Opened in 1970, the Pembrokeshire Coast Path was the first National Trail in Wales. 75% lies within designated conservation sites and 85% within the boundaries of the Pembrokeshire Coast National Park.
As well as offering walkers spectacular coastal scenery and wildlife, the Trail also passes through a landscape in which humans have lived for centuries and which they too have helped shape.
This is an area largely forged out of the activities of fishing and farming, as shown by the small coastal settlements and the farmed landscape.
These villages were not just providers of food, they also linked Pembrokeshire to what was, in the days before road and rail, the major highway of the sea.
Along the Path you can see many reminders of this maritime tradition from the Neolithic cromlechs and Iron Age promontory forts to the churches and chapels of the seafaring early Celtic saints and their followers.
The Vikings took interest in the area, reflected today in a legacy of place names such as Goodwick near Fishguard and the islands of Skomer and Skokholm.
Place names along the Path also reflect the traditional cultural divide between the Welsh north and ‘Little England’ of the south.
The Normans built massive castles, such as those at Pembroke, Tenby and Manorbier, to assert their authority. Today these castles are reminders that, despite its peripheral geographical position, Pembrokeshire once played a key role in major events.
Henry Tudor (Henry VII) was born in Pembroke Castle and, following his exile in France, landed at Mill Bay near Dale in 1485 on his way to capture the crown at the Battle of Bosworth. In the 17th century, the county was the scene of Civil War conflict with Oliver Cromwell laying siege to Pembroke Castle.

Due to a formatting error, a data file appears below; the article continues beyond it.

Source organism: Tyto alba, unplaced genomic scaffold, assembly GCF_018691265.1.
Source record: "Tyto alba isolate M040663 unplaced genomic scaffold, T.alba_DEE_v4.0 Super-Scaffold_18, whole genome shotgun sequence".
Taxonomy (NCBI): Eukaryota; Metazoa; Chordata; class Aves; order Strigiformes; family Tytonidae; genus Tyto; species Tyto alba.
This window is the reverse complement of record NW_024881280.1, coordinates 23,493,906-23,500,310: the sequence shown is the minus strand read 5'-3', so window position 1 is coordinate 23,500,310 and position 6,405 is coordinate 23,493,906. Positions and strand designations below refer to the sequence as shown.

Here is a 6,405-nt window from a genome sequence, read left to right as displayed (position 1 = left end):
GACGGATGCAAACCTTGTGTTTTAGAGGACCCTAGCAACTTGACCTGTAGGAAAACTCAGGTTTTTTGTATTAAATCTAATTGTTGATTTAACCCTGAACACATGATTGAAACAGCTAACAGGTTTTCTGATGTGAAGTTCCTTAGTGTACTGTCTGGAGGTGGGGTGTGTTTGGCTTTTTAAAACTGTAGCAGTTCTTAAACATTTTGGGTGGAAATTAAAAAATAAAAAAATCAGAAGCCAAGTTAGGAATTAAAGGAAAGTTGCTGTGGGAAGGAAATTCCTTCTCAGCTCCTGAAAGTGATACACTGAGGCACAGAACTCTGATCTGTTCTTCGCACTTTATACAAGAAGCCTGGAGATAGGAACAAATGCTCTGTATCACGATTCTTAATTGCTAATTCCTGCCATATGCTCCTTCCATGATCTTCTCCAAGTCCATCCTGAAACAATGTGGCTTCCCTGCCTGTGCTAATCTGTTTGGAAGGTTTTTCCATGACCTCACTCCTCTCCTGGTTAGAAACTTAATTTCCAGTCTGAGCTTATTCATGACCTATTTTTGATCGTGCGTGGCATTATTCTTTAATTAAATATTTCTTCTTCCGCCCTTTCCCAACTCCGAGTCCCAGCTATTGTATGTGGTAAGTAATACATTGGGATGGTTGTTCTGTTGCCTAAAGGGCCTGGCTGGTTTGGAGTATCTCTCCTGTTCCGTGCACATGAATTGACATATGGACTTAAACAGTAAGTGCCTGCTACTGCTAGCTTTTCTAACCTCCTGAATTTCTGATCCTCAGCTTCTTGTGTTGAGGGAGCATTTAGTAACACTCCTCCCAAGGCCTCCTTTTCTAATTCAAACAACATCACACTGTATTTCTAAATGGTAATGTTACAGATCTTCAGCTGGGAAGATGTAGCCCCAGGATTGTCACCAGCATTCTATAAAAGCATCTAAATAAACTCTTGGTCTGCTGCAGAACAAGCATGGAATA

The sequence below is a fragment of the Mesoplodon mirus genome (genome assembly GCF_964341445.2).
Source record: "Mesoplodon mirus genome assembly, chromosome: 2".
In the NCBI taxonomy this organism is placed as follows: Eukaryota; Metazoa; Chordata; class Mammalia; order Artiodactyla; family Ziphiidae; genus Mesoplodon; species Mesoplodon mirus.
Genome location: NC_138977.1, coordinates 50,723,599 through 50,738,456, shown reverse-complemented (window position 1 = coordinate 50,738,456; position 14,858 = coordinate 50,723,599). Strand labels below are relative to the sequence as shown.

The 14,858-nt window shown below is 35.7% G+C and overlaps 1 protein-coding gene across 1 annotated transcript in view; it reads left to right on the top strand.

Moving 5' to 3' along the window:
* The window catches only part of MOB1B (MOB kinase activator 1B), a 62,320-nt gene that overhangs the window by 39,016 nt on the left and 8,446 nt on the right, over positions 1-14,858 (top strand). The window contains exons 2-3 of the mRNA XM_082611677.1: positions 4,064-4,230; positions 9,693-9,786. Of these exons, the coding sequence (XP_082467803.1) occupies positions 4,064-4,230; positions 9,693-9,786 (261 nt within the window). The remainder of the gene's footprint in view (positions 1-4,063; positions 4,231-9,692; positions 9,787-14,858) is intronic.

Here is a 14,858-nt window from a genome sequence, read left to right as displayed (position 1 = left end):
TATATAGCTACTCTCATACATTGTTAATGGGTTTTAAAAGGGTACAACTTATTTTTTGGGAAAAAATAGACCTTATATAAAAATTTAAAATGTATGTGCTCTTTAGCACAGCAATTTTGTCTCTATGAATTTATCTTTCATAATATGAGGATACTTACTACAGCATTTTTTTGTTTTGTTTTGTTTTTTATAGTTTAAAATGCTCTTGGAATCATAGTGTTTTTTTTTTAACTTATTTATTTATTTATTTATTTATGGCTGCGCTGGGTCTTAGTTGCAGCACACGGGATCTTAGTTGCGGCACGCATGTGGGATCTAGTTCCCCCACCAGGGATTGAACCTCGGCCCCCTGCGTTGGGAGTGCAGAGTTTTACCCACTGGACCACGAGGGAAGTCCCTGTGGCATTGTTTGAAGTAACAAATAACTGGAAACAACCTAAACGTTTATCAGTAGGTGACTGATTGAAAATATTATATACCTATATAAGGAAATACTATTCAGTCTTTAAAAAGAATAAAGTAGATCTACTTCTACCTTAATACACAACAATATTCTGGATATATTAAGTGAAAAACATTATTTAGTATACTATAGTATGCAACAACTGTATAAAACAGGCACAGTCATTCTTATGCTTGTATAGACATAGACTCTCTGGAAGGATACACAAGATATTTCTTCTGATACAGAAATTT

In 1797 a ragged French force made an abortive landing near Fishguard, only to be repelled by townspeople and the Castlemartin Yeomanry. Today a stone on the Coast Path at Carreg Wastad marks this “Last Invasion of Britain”. Fear of attack from the west led the Victorians to build a string of Napoleonic forts along the south coast and the Milford Haven waterway.
Throughout the length of the 186-mile Trail small quays, lime kilns and warehouses, and sites like the brickworks at Porthgain in North Pembrokeshire, are reminders of a industrial tradition, although little remains today of Pembrokeshire’s once prosperous anthracite coalfield in the south.
Today the Milford Haven waterway, whose natural harbour once so impressed Nelson, is still an industrial hub. Despite recent closures, one oil refinery remains. There are now two liquid natural gas installations where gas is imported, re-gassified and supplied to the grid. A gas-fired power station has been built replacing the oil-fired station that has been demolished.
But these developments have little impact on the majority of the Trail, where the biggest industry to be seen is tourism.
It is in these quieter, remote and wild places peopled largely by birds and visited occasionally by grey seals, that the spell of old Pembrokeshire, the ancient ‘Land of Mystery and Enchantment’ (Gwlad Hud a Lledrith), remains.
Find out more about the Coast Path
Walk the Path on Google Street View
You can view the Pembrokeshire Coast Path National Trail on Google Street View.
Dogs on the Coast Path
Information on walking with your dog responsibly on the Pembrokeshire Coast Path National Trail.
North to south or south to north?
Most of the guides, are written as if one is walking from St Dogmael's to Amroth. The stiles and gates have numbers on with number one being near Pen ...
Beaches and Tides
The highest tides cover parts of the Coast Path for an hour or so. It is a long extra walk to go around these. It is best to just wait until the water...
Maintaining the Coast Path
In maintaining the Coast Path, the Pembrokeshire Coast National Park Authority aims to balance the quality of the walking the experience with the safe...
The cliffs, headlands, coastal slopes, heaths and dune grasslands through which the Pembrokeshire Coast Path National Trail passes, support some of th...
When you walk along the Pembrokeshire Coast Path National Trail you are not just walking through a geographical landscape, you’re also taking a jour...
Geology on the Path
The Pembrokeshire Coast displays a greater variety of rocks and scenery than any equivalent area in Britain with over 250 miles of exposures.
Countryside and Landscape
The Pembrokeshire Coast Path winds its way across a variety of landscapes, from high cliff tops and secret coves to sweeping estuaries and wide sandy ...